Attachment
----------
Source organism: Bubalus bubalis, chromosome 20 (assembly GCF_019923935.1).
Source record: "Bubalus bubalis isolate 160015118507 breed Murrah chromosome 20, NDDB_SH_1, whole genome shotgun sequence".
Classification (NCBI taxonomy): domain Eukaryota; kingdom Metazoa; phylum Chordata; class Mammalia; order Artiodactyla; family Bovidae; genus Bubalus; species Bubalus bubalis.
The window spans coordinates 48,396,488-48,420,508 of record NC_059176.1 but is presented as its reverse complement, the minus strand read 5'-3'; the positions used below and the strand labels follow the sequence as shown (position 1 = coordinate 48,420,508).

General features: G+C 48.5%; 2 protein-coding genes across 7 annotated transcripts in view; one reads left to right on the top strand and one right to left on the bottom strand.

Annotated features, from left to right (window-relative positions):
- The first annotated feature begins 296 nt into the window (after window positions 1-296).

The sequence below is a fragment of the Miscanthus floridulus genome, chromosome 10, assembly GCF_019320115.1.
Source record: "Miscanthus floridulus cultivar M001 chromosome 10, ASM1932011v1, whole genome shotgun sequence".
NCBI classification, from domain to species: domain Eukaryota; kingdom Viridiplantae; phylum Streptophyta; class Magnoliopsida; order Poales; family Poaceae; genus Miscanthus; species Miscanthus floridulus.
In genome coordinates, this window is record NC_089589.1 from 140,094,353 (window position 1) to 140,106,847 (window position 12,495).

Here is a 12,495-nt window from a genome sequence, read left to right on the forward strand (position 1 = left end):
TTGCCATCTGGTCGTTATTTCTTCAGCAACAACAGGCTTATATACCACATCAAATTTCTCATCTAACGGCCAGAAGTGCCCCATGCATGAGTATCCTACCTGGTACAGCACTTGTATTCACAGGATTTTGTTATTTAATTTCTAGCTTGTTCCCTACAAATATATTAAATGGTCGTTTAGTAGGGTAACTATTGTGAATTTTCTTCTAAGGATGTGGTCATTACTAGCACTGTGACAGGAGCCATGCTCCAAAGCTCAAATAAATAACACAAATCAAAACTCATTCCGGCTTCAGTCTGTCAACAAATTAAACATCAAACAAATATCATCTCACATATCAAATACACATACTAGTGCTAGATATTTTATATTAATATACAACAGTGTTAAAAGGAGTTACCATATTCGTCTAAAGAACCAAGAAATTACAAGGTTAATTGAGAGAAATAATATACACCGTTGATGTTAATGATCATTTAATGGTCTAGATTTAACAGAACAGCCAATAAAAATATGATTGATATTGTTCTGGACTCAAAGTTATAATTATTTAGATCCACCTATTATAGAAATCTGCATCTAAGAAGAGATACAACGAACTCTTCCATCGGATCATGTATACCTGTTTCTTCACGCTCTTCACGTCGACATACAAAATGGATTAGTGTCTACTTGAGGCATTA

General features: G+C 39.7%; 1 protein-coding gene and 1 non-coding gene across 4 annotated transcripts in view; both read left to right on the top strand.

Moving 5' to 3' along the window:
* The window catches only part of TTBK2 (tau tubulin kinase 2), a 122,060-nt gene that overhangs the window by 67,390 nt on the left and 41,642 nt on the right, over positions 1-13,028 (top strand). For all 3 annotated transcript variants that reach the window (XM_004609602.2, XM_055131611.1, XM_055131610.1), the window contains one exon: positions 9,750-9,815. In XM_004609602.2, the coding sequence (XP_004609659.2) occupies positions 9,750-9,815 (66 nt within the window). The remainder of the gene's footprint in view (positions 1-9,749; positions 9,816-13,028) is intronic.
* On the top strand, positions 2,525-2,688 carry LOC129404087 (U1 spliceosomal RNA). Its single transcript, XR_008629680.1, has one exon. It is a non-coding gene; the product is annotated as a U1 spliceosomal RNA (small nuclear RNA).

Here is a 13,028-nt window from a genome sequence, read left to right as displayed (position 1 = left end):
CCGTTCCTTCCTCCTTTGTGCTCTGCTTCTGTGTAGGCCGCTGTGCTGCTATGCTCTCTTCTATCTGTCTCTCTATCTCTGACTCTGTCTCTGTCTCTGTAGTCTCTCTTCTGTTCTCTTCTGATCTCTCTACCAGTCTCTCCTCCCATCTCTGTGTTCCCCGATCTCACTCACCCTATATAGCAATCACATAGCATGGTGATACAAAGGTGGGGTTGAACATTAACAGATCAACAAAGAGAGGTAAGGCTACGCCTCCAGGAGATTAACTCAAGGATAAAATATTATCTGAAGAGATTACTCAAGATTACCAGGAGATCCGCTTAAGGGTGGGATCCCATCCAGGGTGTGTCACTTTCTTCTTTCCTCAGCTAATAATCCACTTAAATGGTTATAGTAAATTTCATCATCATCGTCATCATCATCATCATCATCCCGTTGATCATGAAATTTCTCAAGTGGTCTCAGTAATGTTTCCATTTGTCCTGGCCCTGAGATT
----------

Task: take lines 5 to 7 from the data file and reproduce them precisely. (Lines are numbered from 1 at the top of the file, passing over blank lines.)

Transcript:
General features: G+C 48.5%; 2 protein-coding genes across 7 annotated transcripts in view; one reads left to right on the top strand and one right to left on the bottom strand.

Annotated features, from left to right (window-relative positions):
- The first annotated feature begins 296 nt into the window (after window positions 1-296).